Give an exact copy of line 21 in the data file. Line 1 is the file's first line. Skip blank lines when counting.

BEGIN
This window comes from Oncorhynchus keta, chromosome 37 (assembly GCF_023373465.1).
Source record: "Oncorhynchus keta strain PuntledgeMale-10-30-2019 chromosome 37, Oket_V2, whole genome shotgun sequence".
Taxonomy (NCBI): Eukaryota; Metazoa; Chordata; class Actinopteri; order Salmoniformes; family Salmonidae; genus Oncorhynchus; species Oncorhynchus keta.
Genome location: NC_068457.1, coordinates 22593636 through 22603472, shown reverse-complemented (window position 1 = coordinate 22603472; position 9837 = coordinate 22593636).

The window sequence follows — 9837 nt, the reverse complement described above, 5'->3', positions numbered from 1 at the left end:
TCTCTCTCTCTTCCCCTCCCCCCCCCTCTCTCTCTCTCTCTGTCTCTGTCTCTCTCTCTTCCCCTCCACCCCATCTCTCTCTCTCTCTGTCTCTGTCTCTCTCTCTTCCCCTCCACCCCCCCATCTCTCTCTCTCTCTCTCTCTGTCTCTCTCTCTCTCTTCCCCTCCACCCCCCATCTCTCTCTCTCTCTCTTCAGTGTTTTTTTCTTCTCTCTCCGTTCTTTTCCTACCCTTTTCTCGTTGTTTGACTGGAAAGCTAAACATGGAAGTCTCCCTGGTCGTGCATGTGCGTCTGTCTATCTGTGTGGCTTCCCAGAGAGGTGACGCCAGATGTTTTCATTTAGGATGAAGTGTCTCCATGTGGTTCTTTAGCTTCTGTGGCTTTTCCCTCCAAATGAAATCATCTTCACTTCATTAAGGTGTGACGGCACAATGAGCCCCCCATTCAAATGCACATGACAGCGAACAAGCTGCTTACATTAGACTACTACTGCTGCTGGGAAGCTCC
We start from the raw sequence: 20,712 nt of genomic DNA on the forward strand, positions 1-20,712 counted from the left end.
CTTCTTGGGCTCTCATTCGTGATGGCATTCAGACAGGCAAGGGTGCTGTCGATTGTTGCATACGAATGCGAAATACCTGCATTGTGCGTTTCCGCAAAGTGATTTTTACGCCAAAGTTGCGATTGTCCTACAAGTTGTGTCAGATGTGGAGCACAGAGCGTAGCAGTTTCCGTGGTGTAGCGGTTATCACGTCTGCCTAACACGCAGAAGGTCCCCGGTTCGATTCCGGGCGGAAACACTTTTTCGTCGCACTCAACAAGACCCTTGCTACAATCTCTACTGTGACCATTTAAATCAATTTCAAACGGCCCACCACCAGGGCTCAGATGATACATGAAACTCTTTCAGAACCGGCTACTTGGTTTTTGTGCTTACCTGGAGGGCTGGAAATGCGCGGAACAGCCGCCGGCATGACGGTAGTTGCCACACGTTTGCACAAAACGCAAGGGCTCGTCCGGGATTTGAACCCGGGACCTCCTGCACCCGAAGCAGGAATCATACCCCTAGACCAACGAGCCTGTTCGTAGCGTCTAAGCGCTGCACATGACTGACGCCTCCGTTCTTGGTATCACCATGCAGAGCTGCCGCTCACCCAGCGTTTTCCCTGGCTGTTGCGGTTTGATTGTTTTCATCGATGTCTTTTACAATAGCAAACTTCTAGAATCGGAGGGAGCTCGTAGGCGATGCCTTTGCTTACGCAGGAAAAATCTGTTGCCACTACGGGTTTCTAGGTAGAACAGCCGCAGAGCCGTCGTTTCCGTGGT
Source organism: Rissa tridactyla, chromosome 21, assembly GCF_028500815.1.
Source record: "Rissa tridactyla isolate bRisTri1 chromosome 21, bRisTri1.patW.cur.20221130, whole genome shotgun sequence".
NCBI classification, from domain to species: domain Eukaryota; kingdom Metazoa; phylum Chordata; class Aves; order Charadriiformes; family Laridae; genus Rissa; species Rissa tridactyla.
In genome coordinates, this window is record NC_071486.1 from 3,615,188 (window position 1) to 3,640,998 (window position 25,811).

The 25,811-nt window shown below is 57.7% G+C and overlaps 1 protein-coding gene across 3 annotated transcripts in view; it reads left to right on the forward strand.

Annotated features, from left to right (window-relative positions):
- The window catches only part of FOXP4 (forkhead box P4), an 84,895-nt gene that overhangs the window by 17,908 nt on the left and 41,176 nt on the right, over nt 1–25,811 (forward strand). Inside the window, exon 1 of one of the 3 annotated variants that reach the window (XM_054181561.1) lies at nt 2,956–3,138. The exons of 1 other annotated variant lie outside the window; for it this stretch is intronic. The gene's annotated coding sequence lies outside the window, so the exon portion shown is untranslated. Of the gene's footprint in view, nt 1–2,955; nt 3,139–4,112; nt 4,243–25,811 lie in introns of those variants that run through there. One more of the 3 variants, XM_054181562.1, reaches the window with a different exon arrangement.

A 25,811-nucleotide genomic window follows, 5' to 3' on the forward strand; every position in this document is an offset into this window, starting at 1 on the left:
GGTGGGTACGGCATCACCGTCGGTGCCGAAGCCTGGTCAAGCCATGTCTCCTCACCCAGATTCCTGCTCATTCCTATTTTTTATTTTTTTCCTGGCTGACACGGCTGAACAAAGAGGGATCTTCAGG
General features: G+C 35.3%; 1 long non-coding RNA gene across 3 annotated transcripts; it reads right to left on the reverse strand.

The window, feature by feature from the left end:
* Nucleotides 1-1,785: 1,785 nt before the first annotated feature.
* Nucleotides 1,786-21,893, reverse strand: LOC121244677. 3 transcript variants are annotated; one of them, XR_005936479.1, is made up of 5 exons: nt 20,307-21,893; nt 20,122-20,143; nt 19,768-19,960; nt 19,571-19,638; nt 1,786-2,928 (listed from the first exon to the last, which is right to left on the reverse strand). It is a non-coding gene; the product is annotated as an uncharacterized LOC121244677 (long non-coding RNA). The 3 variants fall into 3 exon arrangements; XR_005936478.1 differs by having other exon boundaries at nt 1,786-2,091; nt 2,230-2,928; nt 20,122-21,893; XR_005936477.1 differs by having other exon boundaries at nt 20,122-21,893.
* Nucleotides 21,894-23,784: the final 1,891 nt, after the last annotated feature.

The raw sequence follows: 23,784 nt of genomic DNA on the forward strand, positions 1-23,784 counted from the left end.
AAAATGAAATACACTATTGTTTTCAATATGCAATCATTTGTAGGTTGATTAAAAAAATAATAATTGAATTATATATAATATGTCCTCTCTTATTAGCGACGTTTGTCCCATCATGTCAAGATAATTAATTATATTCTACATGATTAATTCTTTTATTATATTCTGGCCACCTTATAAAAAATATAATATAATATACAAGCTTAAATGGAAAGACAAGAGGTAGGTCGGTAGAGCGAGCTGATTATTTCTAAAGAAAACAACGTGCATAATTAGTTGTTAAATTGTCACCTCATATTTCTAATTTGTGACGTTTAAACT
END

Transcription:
* Nucleotides 1,786-21,893, reverse strand: LOC121244677. 3 transcript variants are annotated; one of them, XR_005936479.1, is made up of 5 exons: nt 20,307-21,893; nt 20,122-20,143; nt 19,768-19,960; nt 19,571-19,638; nt 1,786-2,928 (listed from the first exon to the last, which is right to left on the reverse strand). It is a non-coding gene; the product is annotated as an uncharacterized LOC121244677 (long non-coding RNA). The 3 variants fall into 3 exon arrangements; XR_005936478.1 differs by having other exon boundaries at nt 1,786-2,091; nt 2,230-2,928; nt 20,122-21,893; XR_005936477.1 differs by having other exon boundaries at nt 20,122-21,893.